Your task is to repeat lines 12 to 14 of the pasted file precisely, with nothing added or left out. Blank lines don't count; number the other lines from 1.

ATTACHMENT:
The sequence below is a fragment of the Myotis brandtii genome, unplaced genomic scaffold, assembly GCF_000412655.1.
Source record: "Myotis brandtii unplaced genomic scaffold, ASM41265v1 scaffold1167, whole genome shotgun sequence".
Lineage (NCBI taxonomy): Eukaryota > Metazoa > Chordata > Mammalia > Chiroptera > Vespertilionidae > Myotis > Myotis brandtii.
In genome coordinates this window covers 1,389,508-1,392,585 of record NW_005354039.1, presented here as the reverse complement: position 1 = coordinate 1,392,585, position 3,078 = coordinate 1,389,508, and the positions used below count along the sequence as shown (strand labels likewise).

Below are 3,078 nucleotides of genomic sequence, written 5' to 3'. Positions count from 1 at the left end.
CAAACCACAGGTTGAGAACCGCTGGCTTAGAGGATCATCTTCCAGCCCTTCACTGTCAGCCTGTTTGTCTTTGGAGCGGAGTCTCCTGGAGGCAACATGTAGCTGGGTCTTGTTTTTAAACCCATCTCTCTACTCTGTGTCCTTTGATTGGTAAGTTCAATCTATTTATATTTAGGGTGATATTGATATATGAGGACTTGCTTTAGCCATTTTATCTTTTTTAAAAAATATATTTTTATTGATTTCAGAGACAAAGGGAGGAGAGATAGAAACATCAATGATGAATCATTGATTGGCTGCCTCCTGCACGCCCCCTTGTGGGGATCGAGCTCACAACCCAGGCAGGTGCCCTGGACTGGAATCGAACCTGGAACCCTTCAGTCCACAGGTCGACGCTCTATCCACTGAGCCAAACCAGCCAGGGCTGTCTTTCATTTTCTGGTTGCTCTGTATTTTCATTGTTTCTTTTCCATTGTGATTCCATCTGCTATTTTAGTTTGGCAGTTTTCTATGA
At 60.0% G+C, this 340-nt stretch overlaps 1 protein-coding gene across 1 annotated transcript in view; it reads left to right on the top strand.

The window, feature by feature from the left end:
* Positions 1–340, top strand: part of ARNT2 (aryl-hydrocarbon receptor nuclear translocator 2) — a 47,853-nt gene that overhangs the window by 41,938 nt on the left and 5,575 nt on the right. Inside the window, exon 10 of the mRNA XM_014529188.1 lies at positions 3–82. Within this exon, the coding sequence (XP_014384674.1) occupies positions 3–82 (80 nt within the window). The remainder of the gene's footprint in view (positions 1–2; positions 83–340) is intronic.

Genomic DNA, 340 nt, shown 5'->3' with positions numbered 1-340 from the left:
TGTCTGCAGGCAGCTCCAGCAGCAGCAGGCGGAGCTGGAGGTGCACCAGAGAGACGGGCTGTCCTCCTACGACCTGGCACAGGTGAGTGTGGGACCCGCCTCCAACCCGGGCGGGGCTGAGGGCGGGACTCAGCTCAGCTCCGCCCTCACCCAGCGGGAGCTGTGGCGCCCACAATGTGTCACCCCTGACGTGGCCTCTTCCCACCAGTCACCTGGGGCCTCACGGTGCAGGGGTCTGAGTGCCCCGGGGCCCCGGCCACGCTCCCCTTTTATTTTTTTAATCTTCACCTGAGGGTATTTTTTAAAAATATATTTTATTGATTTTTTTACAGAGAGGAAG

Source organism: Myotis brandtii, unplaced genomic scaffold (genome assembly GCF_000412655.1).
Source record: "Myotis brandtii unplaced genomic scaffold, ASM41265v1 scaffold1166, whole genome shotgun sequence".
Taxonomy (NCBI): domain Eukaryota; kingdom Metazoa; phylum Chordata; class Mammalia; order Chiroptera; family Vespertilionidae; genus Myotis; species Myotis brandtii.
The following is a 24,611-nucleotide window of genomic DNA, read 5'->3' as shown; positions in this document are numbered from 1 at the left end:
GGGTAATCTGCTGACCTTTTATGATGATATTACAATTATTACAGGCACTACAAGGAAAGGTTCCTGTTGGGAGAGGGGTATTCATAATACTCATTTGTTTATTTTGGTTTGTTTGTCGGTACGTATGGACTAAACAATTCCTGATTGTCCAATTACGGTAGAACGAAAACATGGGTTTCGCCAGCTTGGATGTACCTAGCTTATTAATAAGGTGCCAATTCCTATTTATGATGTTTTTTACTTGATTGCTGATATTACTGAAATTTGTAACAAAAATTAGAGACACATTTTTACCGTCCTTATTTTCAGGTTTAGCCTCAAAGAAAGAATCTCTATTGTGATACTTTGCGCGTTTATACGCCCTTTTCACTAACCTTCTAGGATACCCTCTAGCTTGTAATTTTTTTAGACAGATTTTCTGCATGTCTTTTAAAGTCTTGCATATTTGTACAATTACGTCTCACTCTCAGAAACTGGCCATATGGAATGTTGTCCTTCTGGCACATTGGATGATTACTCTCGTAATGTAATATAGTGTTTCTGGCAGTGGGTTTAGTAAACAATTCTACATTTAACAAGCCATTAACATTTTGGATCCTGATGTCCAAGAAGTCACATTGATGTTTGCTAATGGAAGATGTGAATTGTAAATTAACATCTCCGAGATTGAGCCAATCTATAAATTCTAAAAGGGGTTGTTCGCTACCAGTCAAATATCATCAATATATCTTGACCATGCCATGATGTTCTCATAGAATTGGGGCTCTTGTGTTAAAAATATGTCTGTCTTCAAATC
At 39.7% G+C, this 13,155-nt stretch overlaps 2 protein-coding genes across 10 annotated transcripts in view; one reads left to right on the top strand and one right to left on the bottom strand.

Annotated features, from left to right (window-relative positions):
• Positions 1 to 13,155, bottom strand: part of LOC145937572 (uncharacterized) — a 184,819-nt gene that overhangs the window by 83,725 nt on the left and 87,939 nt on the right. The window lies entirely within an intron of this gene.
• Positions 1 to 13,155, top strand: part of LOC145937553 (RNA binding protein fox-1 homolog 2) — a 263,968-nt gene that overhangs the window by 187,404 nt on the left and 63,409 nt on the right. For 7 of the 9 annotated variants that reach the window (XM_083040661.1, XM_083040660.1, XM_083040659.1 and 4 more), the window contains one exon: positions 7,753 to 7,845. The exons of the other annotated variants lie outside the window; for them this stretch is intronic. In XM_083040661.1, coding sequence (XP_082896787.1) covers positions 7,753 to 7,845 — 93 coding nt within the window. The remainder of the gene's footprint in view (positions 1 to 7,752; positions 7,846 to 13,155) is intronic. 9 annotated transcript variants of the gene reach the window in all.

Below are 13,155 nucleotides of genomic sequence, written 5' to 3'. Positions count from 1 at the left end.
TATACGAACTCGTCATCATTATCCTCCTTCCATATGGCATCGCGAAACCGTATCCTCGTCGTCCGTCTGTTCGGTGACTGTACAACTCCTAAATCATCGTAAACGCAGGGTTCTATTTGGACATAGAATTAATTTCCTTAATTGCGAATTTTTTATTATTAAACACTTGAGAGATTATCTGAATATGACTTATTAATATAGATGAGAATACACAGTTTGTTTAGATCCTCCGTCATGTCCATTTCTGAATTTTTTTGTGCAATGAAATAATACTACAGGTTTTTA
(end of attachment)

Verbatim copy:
Source organism: Myotis brandtii, unplaced genomic scaffold (genome assembly GCF_000412655.1).
Source record: "Myotis brandtii unplaced genomic scaffold, ASM41265v1 scaffold1166, whole genome shotgun sequence".
Taxonomy (NCBI): domain Eukaryota; kingdom Metazoa; phylum Chordata; class Mammalia; order Chiroptera; family Vespertilionidae; genus Myotis; species Myotis brandtii.